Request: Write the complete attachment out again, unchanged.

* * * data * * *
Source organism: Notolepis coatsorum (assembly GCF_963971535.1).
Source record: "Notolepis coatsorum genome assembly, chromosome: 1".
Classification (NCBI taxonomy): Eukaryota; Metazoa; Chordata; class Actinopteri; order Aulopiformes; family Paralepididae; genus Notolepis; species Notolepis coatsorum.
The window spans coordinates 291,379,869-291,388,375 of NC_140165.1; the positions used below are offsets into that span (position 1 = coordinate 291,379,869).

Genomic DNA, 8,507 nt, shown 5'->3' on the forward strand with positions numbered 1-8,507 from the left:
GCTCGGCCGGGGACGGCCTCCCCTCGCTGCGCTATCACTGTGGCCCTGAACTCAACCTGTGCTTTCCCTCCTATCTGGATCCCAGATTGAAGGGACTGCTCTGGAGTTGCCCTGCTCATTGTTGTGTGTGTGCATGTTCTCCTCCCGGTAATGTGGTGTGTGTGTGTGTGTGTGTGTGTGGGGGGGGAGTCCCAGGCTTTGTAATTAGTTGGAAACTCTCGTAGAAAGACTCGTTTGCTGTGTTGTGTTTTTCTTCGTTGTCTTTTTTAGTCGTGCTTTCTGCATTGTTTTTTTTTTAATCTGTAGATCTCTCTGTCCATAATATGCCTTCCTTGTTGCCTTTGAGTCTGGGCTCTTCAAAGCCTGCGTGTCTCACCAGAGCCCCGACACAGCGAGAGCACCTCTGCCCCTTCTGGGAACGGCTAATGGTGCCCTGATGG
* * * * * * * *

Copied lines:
Source organism: Notolepis coatsorum (assembly GCF_963971535.1).
Source record: "Notolepis coatsorum genome assembly, chromosome: 1".
Classification (NCBI taxonomy): Eukaryota; Metazoa; Chordata; class Actinopteri; order Aulopiformes; family Paralepididae; genus Notolepis; species Notolepis coatsorum.
The window spans coordinates 291,379,869-291,388,375 of NC_140165.1; the positions used below are offsets into that span (position 1 = coordinate 291,379,869).

Genomic DNA, 8,507 nt, shown 5'->3' on the forward strand with positions numbered 1-8,507 from the left:
GCTCGGCCGGGGACGGCCTCCCCTCGCTGCGCTATCACTGTGGCCCTGAACTCAACCTGTGCTTTCCCTCCTATCTGGATCCCAGATTGAAGGGACTGCTCTGGAGTTGCCCTGCTCATTGTTGTGTGTGTGCATGTTCTCCTCCCGGTAATGTGGTGTGTGTGTGTGTGTGTGTGTGTGGGGGGGGAGTCCCAGGCTTTGTAATTAGTTGGAAACTCTCGTAGAAAGACTCGTTTGCTGTGTTGTGTTTTTCTTCGTTGTCTTTTTTAGTCGTGCTTTCTGCATTGTTTTTTTTTTAATCTGTAGATCTCTCTGTCCATAATATGCCTTCCTTGTTGCCTTTGAGTCTGGGCTCTTCAAAGCCTGCGTGTCTCACCAGAGCCCCGACACAGCGAGAGCACCTCTGCCCCTTCTGGGAACGGCTAATGGTGCCCTGATGG